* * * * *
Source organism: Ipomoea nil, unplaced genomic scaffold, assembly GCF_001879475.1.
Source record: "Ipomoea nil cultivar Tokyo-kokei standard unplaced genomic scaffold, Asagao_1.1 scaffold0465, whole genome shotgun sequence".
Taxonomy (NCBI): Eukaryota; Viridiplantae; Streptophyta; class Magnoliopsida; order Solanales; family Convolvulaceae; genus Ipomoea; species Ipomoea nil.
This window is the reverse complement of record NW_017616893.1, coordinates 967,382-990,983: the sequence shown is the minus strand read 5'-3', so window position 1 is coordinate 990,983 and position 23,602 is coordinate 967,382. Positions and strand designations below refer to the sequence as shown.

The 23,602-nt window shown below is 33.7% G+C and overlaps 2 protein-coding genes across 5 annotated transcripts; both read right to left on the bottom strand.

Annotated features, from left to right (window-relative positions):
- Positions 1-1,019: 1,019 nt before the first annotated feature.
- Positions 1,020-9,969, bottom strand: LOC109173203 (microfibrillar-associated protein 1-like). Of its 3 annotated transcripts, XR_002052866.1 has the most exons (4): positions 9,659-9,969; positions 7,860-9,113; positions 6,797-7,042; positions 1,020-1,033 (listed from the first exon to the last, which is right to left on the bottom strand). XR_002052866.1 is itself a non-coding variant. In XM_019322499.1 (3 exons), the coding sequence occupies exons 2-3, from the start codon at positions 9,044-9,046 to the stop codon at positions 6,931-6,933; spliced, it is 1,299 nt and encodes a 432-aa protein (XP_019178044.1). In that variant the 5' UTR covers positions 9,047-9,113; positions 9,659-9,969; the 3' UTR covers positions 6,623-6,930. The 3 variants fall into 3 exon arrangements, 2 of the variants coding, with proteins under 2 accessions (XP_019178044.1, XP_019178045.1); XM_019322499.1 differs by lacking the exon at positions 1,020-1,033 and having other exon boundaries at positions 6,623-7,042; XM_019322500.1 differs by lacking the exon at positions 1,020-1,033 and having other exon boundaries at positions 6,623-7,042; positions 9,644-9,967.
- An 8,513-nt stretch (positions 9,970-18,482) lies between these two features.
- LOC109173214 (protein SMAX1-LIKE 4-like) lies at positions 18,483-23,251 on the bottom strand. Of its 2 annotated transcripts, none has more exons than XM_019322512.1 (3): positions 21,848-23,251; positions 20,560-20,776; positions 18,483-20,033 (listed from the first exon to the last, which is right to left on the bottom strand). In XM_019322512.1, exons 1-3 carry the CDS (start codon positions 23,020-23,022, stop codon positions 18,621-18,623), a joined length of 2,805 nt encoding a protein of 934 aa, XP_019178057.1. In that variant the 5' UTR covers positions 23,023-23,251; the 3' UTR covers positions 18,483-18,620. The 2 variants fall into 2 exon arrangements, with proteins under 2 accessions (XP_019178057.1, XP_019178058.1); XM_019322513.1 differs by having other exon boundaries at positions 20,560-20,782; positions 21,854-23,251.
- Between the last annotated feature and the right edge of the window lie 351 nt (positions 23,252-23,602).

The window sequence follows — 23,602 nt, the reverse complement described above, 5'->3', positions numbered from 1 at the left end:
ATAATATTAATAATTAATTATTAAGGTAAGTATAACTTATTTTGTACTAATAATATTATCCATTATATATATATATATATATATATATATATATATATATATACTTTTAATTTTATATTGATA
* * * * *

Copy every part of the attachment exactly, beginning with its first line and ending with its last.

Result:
Source organism: Ipomoea nil, unplaced genomic scaffold, assembly GCF_001879475.1.
Source record: "Ipomoea nil cultivar Tokyo-kokei standard unplaced genomic scaffold, Asagao_1.1 scaffold0465, whole genome shotgun sequence".
Taxonomy (NCBI): Eukaryota; Viridiplantae; Streptophyta; class Magnoliopsida; order Solanales; family Convolvulaceae; genus Ipomoea; species Ipomoea nil.
This window is the reverse complement of record NW_017616893.1, coordinates 967,382-990,983: the sequence shown is the minus strand read 5'-3', so window position 1 is coordinate 990,983 and position 23,602 is coordinate 967,382. Positions and strand designations below refer to the sequence as shown.

The 23,602-nt window shown below is 33.7% G+C and overlaps 2 protein-coding genes across 5 annotated transcripts; both read right to left on the bottom strand.

Annotated features, from left to right (window-relative positions):
- Positions 1-1,019: 1,019 nt before the first annotated feature.
- Positions 1,020-9,969, bottom strand: LOC109173203 (microfibrillar-associated protein 1-like). Of its 3 annotated transcripts, XR_002052866.1 has the most exons (4): positions 9,659-9,969; positions 7,860-9,113; positions 6,797-7,042; positions 1,020-1,033 (listed from the first exon to the last, which is right to left on the bottom strand). XR_002052866.1 is itself a non-coding variant. In XM_019322499.1 (3 exons), the coding sequence occupies exons 2-3, from the start codon at positions 9,044-9,046 to the stop codon at positions 6,931-6,933; spliced, it is 1,299 nt and encodes a 432-aa protein (XP_019178044.1). In that variant the 5' UTR covers positions 9,047-9,113; positions 9,659-9,969; the 3' UTR covers positions 6,623-6,930. The 3 variants fall into 3 exon arrangements, 2 of the variants coding, with proteins under 2 accessions (XP_019178044.1, XP_019178045.1); XM_019322499.1 differs by lacking the exon at positions 1,020-1,033 and having other exon boundaries at positions 6,623-7,042; XM_019322500.1 differs by lacking the exon at positions 1,020-1,033 and having other exon boundaries at positions 6,623-7,042; positions 9,644-9,967.
- An 8,513-nt stretch (positions 9,970-18,482) lies between these two features.
- LOC109173214 (protein SMAX1-LIKE 4-like) lies at positions 18,483-23,251 on the bottom strand. Of its 2 annotated transcripts, none has more exons than XM_019322512.1 (3): positions 21,848-23,251; positions 20,560-20,776; positions 18,483-20,033 (listed from the first exon to the last, which is right to left on the bottom strand). In XM_019322512.1, exons 1-3 carry the CDS (start codon positions 23,020-23,022, stop codon positions 18,621-18,623), a joined length of 2,805 nt encoding a protein of 934 aa, XP_019178057.1. In that variant the 5' UTR covers positions 23,023-23,251; the 3' UTR covers positions 18,483-18,620. The 2 variants fall into 2 exon arrangements, with proteins under 2 accessions (XP_019178057.1, XP_019178058.1); XM_019322513.1 differs by having other exon boundaries at positions 20,560-20,782; positions 21,854-23,251.
- Between the last annotated feature and the right edge of the window lie 351 nt (positions 23,252-23,602).

The window sequence follows — 23,602 nt, the reverse complement described above, 5'->3', positions numbered from 1 at the left end:
ATAATATTAATAATTAATTATTAAGGTAAGTATAACTTATTTTGTACTAATAATATTATCCATTATATATATATATATATATATATATATATATATATATATACTTTTAATTTTATATTGATA